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REVIEW: Mozart’s Don Giovanni with Oxford Alternative Orchestra

Claire Frampton reviews Mozart’s Don Giovanni with Oxford Alternative Orchestra, St John’s College, 30/01/20

Don Giovanni (1787) is one of Mozart’s best known operas, but this production interpreted the story in a new time zone – a town in southern Italy towards the end of World War II. A fresh translation in English by Amanda Holden made this an accessible performance for a contemporary audience, without need for subtitles,  allowing for an unfiltered experience. The twentieth century setting, with its wartime atmosphere and period costumes, gave fresh perspective to the original storyline and re-imagined the work‘s themes of gender politics and liberty, while the recently-renovated auditorium at St John’s College allowed for both an intimate acoustic and close proximity of the audience to the performers. All of these elements helped to create a unique production.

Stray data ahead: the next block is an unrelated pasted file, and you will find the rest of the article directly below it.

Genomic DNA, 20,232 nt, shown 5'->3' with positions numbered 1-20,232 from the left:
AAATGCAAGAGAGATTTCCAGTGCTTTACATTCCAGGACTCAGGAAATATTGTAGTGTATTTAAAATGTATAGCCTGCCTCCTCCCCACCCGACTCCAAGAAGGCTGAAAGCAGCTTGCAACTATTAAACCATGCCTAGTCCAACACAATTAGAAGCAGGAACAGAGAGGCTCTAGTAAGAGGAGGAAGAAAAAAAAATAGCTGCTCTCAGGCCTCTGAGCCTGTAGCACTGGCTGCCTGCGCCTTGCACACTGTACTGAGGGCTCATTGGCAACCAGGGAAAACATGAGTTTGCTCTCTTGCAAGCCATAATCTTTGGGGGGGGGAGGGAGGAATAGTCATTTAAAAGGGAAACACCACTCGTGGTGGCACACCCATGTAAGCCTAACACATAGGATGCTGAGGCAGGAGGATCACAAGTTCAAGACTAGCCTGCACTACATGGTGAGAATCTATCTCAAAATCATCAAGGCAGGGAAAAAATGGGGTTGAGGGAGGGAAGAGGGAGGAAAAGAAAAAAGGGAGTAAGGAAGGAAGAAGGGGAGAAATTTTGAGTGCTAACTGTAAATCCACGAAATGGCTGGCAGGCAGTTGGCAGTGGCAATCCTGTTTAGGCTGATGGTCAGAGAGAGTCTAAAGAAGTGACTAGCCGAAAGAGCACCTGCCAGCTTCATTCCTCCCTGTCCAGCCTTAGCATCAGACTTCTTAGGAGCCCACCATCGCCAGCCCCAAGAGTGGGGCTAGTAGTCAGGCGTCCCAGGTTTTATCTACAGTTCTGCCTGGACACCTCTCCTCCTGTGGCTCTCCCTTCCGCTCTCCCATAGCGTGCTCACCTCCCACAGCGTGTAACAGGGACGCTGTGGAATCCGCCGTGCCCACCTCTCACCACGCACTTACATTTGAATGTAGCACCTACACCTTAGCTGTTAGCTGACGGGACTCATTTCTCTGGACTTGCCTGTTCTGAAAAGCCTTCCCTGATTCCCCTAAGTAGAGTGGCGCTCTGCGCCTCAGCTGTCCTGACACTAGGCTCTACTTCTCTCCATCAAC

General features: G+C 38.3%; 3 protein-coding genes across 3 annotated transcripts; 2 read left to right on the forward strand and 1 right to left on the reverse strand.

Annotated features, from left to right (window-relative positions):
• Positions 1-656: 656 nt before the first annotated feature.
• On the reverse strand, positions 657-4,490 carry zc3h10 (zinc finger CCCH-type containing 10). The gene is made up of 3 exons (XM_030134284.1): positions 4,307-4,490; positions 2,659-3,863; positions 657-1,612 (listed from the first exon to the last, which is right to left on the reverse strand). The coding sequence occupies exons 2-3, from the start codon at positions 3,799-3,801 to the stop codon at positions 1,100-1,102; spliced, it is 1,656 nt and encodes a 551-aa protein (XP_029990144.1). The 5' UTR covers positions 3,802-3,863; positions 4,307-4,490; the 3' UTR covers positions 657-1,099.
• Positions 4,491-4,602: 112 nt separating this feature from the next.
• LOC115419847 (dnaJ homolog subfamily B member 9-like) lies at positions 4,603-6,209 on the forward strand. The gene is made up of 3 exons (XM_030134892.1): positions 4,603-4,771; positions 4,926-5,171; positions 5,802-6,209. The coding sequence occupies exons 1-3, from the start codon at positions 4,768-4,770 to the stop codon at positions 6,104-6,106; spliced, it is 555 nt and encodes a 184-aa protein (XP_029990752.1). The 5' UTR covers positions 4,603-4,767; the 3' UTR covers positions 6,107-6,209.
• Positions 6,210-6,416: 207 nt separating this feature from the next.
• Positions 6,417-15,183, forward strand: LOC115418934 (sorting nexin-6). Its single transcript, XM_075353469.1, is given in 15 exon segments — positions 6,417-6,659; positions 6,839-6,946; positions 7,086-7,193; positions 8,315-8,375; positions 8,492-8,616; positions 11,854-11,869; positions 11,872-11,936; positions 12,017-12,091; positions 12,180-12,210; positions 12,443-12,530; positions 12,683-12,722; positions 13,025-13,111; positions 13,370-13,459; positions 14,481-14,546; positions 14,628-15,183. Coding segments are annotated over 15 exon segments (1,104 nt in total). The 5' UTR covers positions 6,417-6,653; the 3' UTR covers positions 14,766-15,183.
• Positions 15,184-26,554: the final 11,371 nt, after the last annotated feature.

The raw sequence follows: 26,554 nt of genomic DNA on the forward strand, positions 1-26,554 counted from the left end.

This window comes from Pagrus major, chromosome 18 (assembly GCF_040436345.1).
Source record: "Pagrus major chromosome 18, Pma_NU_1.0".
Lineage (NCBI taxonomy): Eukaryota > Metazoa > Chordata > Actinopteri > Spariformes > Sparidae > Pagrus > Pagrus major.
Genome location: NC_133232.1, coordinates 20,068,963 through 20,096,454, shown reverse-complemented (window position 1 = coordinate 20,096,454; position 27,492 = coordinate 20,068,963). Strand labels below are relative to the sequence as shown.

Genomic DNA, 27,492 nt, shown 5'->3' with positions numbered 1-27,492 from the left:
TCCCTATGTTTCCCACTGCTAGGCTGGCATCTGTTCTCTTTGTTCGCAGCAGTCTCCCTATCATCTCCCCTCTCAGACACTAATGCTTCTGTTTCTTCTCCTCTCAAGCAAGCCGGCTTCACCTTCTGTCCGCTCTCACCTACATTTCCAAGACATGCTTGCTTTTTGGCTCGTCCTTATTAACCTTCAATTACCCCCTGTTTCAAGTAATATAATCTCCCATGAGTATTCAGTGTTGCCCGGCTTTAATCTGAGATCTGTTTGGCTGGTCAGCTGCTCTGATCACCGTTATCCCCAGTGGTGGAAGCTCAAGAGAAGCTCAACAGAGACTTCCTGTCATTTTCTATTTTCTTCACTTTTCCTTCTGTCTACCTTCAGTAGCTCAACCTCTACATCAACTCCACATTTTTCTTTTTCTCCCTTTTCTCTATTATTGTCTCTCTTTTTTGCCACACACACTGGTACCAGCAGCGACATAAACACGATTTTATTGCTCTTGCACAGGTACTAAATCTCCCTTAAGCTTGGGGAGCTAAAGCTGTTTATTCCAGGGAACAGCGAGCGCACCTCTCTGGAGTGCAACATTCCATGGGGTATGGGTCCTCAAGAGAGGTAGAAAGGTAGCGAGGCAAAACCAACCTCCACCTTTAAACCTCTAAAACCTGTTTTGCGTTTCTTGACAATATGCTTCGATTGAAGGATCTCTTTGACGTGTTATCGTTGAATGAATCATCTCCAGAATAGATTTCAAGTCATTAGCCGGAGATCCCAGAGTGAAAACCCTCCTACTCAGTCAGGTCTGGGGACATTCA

The set evoked a rustic feel, conveying a dwelling in need of renovation with its outside coating coming off and revealing bricks. The three-dimensional features, such as an old wheel, ladders leading up to a small platform and an open window on stage right, created a sense of depth but also allowed for interesting interaction by the performers. For example, in Act II Don Giovanni serenaded a lady in the window, accompanied by a live mandolin on stage. Directed by Jonny Danciger, the production was mostly realistic except for the second half, and there was a focus on the theme of decay with the ruined town. This added greater poignance to the extreme emotions of the characters on stage. The set designer, Christina Hill, revealed that she had taken her inspiration from images of rural wreckage from World War II.

The cast, comprised of University and Conservatoire students, was particularly talented and the quality of their singing effectively portrayed anguish and depth of emotion. The members of Oxford Alternative Orchestra gave a commendable performance, conducted by Hannah Schneider who is fast building an international reputation. Overall, the wartime ambience, intimate acoustic and the high standard of performance from upcoming opera professionals made for a convincing production of Mozart’s timeless classic, re-invigorating the work for a new era.

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